The profile lauded Neosho for the energy and friendliness of its people and especially for its “Golden Rule” business plan. Often called the “Neosho plan” because it had first been implemented by the Advertising Club of Neosho twelve years earlier, the Golden Rule plan encouraged cooperation between the business people of a community and the farmers who lived in the surrounding countryside. One of the main features of the plan was a monthly “Sales Day” on which the businesses offered special bargains and a farmers’ exchange was set up at the local auction pavilion. People living in the rural areas came to town from miles around, either to take advantage of the bargains or to buy and sell livestock and farm goods at the pavilion. Since its inception in Neosho, the “Golden Rule Plan” had spread to towns and small cities all across the U.S.
The fertile lands around Neosho were said to be excellent for farming, dairying, poultry raising, and fruit growing; and the Newton County Harvest Show was cited as a testament to the success of these endeavors. Held in October of each year, Neosho’s harvest show was praised as one of the best county shows in the state.
“Neosho is also fortunate,” said the profile, “in having three main line railroads which enable the quick distribution of its products to the larger trade centers.” In addition, Neosho was the intersection of two highways, State Highway 21 to Joplin and State Highway 16 to Springfield.
The fact that Neosho’s bank deposits amounted to over two and a half million dollars was evidence of the town’s prosperity.
Neosho was not only well known for its thriving business community, but it was also becoming famous as a health and recreation resort because of its abundance of spring water and artesian well water. People flocked to Neosho from Oklahoma and other states to partake of the healing waters, and the water was also shipped out of Neosho in large glass-lined tank cars.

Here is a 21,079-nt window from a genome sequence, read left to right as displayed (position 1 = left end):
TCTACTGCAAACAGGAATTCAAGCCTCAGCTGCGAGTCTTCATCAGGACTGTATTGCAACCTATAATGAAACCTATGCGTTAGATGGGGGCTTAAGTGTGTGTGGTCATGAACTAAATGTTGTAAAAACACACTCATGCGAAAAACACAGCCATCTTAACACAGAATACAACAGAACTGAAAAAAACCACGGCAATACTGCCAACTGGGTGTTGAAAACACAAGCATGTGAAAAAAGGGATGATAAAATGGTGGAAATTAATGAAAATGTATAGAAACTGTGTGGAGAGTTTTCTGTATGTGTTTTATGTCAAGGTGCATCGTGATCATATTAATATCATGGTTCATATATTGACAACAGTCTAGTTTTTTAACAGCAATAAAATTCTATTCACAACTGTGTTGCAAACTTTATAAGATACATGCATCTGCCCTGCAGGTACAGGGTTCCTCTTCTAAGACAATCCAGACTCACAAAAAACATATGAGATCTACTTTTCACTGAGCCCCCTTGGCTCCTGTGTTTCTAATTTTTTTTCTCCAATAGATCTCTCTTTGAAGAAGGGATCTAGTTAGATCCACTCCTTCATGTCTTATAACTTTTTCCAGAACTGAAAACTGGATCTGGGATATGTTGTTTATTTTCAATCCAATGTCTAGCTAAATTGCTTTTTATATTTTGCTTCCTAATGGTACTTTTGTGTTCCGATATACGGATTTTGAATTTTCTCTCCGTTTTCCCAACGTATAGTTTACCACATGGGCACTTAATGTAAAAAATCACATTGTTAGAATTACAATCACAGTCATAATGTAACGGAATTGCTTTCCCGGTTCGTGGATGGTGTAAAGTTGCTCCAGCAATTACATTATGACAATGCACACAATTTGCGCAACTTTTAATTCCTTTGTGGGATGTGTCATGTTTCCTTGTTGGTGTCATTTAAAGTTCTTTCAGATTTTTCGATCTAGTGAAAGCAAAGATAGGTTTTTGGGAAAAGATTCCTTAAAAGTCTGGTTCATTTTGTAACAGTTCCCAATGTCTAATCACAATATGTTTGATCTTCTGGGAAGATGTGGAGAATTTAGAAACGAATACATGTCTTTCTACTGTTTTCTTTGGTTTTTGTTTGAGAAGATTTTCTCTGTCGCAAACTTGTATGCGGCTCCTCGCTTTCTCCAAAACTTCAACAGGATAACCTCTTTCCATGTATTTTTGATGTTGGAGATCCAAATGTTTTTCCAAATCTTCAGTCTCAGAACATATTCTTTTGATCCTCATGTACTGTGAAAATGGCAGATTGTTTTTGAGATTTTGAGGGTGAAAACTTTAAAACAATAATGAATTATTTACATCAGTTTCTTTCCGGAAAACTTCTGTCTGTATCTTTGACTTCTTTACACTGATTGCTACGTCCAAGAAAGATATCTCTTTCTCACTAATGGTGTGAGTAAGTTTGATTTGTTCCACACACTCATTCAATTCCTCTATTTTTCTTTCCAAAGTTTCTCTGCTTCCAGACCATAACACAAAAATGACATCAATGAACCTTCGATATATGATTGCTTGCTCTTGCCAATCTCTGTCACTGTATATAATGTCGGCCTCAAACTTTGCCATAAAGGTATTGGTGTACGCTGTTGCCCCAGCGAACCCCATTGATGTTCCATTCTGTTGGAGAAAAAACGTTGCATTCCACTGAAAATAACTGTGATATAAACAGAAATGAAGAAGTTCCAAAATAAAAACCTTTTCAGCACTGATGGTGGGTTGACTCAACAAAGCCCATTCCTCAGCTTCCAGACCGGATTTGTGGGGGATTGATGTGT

“Neosho has a modern tourist camp,” said the profile, “and many of the tourists testify to the fact that this is the prettiest town in the Ozarks.” Thousands of tourists came to Neosho every year to take in its scenic beauty or visit its points of interest, the U.S. Fish Hatchery being one of the main attractions.
Neosho had just completed a sewer system at a cost of $180,000 and was planning street paving projects, including the public square, at a cost of $75,000. The profile writer concluded by agreeing with a Neosho resident who’d recently returned from California and announced, “God Almighty has done so much more for Neosho and vicinity than man can possibly do for California.”

Sunday, April 16, 2017

Morgan, Lalede County

I don't think I've ever been to Morgan, Missouri. I've been to Lebanon and other places in Laclede County numerous times but not Morgan. It's located in such an out-of-the-way place that you wouldn't normally pass through Morgan on your way to anywhere else. And I've never had a reason to make Morgan my actual destination. As far as I can tell, there wouldn't be much to see if I did go, because there's not much there. This hasn't always been the case, though.
Morgan, located in southern Laclede County, came into being on March 31, 1896, when Philip Rader established a post office there and became its first postmaster. He named the place Morgan after Asa Morgan, a local resident and Civil War veteran.